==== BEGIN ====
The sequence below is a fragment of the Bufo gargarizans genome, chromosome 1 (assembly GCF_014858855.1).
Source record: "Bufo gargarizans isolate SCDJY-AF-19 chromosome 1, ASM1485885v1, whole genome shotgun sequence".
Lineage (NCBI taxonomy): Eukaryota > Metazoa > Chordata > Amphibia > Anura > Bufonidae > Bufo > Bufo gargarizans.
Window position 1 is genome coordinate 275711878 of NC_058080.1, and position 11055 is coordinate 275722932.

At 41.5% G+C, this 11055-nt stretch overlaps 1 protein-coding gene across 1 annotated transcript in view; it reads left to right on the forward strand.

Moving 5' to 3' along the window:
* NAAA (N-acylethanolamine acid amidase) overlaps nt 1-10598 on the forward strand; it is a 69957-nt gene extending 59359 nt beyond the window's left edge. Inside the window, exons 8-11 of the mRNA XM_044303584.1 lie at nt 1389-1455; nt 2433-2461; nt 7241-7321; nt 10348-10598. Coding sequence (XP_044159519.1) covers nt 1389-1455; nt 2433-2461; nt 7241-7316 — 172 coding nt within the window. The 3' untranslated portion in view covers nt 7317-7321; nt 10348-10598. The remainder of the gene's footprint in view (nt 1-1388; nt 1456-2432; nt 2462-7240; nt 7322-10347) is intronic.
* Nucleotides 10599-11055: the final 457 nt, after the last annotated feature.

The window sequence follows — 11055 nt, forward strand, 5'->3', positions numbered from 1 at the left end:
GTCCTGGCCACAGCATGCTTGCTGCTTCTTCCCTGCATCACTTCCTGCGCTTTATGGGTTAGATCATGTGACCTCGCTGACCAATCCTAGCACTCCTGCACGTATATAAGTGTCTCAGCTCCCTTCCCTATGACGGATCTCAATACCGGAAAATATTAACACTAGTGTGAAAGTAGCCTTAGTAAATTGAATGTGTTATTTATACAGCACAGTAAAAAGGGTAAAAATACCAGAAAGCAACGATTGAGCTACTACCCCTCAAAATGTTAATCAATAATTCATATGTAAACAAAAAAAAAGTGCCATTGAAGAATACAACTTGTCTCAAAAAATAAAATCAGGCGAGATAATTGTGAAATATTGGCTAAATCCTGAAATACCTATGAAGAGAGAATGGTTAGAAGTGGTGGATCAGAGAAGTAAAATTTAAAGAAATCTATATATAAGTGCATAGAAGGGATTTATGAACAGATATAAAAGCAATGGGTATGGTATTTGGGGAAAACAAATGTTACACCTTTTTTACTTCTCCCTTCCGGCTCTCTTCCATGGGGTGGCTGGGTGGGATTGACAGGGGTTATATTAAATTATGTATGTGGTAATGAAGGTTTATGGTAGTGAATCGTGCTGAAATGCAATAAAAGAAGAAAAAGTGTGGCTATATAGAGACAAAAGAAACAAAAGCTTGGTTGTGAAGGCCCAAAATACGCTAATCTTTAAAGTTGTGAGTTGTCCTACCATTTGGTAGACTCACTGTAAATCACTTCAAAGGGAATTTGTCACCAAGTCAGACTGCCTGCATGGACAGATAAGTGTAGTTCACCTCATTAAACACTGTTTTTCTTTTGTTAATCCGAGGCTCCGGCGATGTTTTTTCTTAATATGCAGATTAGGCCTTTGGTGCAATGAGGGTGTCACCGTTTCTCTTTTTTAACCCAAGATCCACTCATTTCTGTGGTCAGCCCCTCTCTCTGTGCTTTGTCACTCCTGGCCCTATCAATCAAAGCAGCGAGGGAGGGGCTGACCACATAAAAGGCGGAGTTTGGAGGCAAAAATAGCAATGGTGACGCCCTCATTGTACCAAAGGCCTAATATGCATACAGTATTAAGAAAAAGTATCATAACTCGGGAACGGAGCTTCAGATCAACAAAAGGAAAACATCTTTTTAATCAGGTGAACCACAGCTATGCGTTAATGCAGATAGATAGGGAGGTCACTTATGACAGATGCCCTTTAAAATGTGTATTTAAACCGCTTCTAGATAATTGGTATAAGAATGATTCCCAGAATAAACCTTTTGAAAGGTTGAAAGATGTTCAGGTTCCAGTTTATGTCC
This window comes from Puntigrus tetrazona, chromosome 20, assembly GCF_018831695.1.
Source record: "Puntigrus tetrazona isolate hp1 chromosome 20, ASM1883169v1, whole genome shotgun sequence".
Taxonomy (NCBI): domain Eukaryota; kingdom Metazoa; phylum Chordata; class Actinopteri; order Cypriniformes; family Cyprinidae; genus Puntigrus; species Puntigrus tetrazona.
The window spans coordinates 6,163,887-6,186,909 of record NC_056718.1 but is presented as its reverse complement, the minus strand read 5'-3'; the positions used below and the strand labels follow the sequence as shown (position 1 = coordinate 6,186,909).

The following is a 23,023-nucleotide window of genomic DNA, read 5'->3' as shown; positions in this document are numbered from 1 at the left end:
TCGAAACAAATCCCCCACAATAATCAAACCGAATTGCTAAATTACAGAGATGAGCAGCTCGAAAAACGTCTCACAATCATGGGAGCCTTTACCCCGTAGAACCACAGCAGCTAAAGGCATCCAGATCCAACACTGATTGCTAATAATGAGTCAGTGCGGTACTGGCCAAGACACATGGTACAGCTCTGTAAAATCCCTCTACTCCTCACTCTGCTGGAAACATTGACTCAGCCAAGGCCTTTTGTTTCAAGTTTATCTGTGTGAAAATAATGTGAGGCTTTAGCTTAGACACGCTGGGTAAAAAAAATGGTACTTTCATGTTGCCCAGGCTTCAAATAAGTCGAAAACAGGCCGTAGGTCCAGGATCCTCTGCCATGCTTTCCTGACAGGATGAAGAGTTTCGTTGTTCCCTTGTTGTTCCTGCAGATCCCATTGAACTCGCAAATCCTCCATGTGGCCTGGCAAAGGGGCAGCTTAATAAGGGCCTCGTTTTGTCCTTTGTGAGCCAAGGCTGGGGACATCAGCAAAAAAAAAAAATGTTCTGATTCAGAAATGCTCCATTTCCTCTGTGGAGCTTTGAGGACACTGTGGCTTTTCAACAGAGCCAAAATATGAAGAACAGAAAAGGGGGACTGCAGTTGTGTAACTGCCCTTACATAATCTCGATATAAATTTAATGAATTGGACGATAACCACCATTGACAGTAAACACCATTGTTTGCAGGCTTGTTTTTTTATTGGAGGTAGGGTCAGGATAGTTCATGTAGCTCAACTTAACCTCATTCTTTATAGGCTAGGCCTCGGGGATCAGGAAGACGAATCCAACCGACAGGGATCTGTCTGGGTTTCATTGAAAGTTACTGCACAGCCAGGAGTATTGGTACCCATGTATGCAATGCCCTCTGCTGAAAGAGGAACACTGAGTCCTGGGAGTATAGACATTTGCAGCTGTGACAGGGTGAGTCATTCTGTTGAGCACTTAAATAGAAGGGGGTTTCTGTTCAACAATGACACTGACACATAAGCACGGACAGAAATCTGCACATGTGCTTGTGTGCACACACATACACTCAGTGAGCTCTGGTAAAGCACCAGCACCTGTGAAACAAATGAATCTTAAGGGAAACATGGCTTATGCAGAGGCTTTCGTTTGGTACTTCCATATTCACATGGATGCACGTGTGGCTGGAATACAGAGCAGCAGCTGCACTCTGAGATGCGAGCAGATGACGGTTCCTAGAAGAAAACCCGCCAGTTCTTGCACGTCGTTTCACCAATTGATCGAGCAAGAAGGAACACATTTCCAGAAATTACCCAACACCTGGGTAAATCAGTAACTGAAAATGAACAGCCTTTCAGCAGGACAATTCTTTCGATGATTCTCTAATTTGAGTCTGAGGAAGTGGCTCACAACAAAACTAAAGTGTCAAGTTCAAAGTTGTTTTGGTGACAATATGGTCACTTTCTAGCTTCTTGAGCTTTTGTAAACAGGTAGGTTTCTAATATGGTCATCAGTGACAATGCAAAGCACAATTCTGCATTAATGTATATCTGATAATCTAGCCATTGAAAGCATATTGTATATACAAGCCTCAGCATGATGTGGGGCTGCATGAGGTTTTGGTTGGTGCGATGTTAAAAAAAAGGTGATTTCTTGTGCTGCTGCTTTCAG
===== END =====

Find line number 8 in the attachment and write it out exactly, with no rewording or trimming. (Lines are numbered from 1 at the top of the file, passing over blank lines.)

* Nucleotides 10599-11055: the final 457 nt, after the last annotated feature.